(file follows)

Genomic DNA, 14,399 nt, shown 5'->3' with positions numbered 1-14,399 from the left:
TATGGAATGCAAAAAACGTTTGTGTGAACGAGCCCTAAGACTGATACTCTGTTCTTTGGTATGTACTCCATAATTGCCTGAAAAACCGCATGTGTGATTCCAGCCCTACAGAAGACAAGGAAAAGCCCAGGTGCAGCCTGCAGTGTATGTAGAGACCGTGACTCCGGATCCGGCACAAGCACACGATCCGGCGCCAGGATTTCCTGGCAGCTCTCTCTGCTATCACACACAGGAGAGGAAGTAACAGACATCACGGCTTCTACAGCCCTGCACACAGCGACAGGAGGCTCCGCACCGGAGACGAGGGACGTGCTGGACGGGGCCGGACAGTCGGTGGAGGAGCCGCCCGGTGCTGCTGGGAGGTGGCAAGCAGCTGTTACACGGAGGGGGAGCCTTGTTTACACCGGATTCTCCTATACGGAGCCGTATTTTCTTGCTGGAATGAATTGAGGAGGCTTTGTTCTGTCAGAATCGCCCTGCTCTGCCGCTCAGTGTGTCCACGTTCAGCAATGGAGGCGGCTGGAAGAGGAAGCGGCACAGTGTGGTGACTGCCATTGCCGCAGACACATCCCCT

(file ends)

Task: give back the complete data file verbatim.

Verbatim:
Genomic DNA, 14,399 nt, shown 5'->3' with positions numbered 1-14,399 from the left:
TATGGAATGCAAAAAACGTTTGTGTGAACGAGCCCTAAGACTGATACTCTGTTCTTTGGTATGTACTCCATAATTGCCTGAAAAACCGCATGTGTGATTCCAGCCCTACAGAAGACAAGGAAAAGCCCAGGTGCAGCCTGCAGTGTATGTAGAGACCGTGACTCCGGATCCGGCACAAGCACACGATCCGGCGCCAGGATTTCCTGGCAGCTCTCTCTGCTATCACACACAGGAGAGGAAGTAACAGACATCACGGCTTCTACAGCCCTGCACACAGCGACAGGAGGCTCCGCACCGGAGACGAGGGACGTGCTGGACGGGGCCGGACAGTCGGTGGAGGAGCCGCCCGGTGCTGCTGGGAGGTGGCAAGCAGCTGTTACACGGAGGGGGAGCCTTGTTTACACCGGATTCTCCTATACGGAGCCGTATTTTCTTGCTGGAATGAATTGAGGAGGCTTTGTTCTGTCAGAATCGCCCTGCTCTGCCGCTCAGTGTGTCCACGTTCAGCAATGGAGGCGGCTGGAAGAGGAAGCGGCACAGTGTGGTGACTGCCATTGCCGCAGACACATCCCCT